TIFF 2015 Review | ‘Body’ Makes You Laugh Without Knowing Why
Though far from experimental, Body resists a plot for a long time. The film’s flagging motions mirror those of its three central characters, who are each anesthetized by chronic mourning. Four years after the death of his wife, an unnamed prosecutor (Janusz Gajos) spends his after hours sipping vodka and staring at grisly crime photos on his computer. He hardly speaks to his bulimic adult daughter Olga (Justyna Suwala), whose illness begins leaving her passed out in pools of vomit in their shared bathroom. Olga seems destined to meet eating-disorder therapist Anna (Maja Ostaszewska), whose way of coping with the death of her young son is both the most wholesome and the most unhinged of the trio.
It all feels rather like Sundance People Problems, except that Polish director Małgorzata Szumowska, who won the Silver Bear for Best Director at this year’s Berlin International Film Festival for Body, presents it all with the slyest of humor and a keen exploration of our fascination with the limits and the marvels of our physical selves. Take the opening scene, in which the prosecutor approaches a presumed suicide by hanging. When the police cut the body down, the confused, maybe embarrassed man begins to flee. It’s the kind of surprise you laugh at because you’re not sure what else to do, then realize several seconds later how funny it was — one of several such moments in this darkly comic drama.
The double blow of finding the remains of a grotesque crime at work and his daughter unconscious by the toilet after another binge and purge makes the prosecutor miss his wife more keenly than ever. Enter Anna, a psychologist by day and a psychic by night, who informs him that his dead spouse has a message for him. The prosecutor is rightly skeptical, as is Olga, who later discloses her reasons behind her seething hostility toward her father in a chilling and affecting revelation. But the prosecutor’s house does seem haunted lately: the door to his dead wife’s room keeps opening, the record player mysteriously turns itself on, and it’s cold all the time, but only in their apartment. And Anna must have a crib in her living room for some reason, even though her young son died years and years ago.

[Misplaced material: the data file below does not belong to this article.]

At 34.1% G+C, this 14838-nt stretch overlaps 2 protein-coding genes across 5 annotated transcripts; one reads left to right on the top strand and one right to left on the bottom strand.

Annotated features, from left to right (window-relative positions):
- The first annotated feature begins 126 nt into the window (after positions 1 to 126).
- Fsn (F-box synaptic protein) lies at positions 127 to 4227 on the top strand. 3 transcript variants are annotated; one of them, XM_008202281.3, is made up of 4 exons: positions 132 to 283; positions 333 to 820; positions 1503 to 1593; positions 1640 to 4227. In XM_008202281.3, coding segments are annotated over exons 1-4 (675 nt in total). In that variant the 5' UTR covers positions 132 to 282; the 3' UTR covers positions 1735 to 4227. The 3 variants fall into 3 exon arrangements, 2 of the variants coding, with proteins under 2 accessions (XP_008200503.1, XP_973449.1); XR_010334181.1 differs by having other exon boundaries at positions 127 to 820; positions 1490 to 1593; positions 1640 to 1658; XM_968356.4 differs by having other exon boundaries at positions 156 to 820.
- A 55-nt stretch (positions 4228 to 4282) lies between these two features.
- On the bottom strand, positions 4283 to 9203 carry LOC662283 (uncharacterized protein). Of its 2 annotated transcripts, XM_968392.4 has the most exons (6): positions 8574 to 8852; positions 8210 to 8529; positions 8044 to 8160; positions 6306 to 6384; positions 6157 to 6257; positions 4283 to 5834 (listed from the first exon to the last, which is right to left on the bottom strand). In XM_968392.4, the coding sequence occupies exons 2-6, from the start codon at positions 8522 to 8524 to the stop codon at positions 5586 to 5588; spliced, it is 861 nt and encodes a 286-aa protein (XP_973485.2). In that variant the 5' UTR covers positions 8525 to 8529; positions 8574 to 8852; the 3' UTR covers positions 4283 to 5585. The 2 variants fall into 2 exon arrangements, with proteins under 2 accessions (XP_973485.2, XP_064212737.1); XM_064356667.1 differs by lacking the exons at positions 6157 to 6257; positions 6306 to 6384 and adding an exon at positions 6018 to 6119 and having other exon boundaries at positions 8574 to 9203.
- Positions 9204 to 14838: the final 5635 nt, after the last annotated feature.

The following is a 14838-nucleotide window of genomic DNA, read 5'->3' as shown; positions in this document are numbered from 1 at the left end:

The séance that Olga and her father reluctantly agree to bittersweetly captures how desperate we are to transcend our corporeality while reveling in what our anatomies can offer us. Like the rest of the film, that masterful scene is tender, impish, searching, and fascinated by loss. Though enervated at times, Body is an inviting puzzle of a film that heralds the arrival of a new international talent.